Over the past year, I’ve started accumulating a little bit of credit card debt each month, and it gets worse bit bit bit. I reassure myself by saying that this is an investment in something that will come together from the following I’m gathering and the “very small” amount of free stuff/attention I’m getting. Right now I have about 3,400 that I cannot pay on my cards, and I’ve slipped into paying the minimum. And as I’m writing this, I’m eating the sushi I bought on my way home, photographed fifty times, posted, and got 231 likes on so far. I plan on telling my parents about this when I go home next weekend so they can yell at me and force me to stop, because I know they’ll absolutely freak out. I know exactly how stupid what I’m doing is, but I just need someone to tell me, I guess.
That’s my life.
This viral video shows the depths some people go to to project a certain image.
The ultimate question here – as always – boils down to intention. Why do you want to be portrayed a certain way? Who are you hoping to show this version of yourself to? What do you get from doing this?
There are no easy answers to these questions. Oftentimes it also boils down to good ole peer pressure. The same way we were taught in elementary school to say no to the peer pressure of drugs, we have to be aware of the peer pressure put on us about the lives we live.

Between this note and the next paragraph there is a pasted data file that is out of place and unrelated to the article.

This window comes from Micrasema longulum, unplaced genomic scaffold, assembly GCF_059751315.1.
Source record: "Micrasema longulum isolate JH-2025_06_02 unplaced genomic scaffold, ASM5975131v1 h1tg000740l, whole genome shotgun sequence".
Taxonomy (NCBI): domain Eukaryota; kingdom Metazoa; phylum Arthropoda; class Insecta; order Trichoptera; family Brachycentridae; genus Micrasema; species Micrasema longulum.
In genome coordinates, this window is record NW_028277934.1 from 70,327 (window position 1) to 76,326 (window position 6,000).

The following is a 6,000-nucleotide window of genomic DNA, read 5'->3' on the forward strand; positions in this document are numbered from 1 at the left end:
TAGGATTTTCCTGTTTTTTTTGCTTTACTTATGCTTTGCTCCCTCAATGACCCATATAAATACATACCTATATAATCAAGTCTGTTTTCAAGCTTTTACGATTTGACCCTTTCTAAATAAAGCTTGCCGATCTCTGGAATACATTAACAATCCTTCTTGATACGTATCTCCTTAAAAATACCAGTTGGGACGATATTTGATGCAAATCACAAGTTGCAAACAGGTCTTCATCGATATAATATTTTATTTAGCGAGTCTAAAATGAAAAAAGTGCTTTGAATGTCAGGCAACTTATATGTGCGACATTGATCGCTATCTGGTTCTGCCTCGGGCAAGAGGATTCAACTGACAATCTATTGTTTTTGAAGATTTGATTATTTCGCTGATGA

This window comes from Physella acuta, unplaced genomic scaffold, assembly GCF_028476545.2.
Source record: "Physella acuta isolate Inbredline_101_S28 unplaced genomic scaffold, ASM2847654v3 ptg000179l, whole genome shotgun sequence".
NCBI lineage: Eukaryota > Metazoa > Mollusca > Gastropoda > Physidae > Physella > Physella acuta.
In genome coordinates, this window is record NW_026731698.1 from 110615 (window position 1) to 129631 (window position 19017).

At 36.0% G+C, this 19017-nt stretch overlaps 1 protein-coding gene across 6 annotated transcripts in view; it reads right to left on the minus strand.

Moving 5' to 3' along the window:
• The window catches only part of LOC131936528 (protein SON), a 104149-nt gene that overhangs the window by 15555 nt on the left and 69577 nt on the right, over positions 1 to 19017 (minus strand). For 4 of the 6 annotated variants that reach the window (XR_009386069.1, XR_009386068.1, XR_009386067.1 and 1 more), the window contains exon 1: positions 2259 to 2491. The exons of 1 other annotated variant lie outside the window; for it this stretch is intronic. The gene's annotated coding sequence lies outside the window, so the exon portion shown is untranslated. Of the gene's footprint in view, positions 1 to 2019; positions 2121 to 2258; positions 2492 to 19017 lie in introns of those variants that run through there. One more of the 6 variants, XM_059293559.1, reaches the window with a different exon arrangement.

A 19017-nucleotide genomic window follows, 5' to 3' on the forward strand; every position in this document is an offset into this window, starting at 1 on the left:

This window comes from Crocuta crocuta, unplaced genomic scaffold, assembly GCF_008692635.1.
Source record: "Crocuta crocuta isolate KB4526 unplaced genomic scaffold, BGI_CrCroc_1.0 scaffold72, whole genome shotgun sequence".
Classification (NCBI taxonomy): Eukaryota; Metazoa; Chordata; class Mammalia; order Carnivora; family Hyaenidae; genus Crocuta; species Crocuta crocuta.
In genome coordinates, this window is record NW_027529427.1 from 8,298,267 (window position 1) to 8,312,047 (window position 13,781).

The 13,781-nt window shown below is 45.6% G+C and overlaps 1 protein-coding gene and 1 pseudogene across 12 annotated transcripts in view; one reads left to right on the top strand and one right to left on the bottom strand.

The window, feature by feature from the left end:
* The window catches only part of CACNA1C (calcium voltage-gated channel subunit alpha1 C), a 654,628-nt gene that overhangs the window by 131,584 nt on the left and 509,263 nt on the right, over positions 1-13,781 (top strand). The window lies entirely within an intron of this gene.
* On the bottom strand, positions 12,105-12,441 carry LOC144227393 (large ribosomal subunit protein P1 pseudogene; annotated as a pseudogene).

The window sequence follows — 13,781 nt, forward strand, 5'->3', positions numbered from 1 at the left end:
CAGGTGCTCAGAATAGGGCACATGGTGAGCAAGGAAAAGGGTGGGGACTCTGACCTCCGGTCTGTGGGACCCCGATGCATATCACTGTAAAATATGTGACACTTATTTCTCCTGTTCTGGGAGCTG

What Should Be Done?
The gut reaction is to say we should stop posting all together, but that’s not going to happen. Try deactivating all your social accounts and see how long before you reactivate them.
Be authentic. The difficulty here lies in posting something imperfect in a world where everyone else portrays perfection. To be authentic means to create your own safe space online. This might mean increasing the privacy levels on your accounts, or simply blocking people with reckless abandon. It also means that we need to stop taking ourselves and our opinions so seriously all the time.
Stop posting to attract a following. I’ve heard people say that it was easier to post on Twitter and Facebook when they only had a few followers. Once the numbers increased, so did the entitlement of their followers. Don’t let the people following you dictate what you post (especially when they’re anonymous strangers). Block them.
Incidentally, I believe this is one reason apps like Snapchat are gaining in popularity. Compared to other networks it is more closed off, and the content is not readily archived. It makes for a safer space to share moments – and without the expectation of perfection.
Lastly, when going through your social feeds, view everything with a personal filter. Realize that no one has a perfect life, and no one has a life as good as what they portray online. When you see it, all you can do is make dua for them.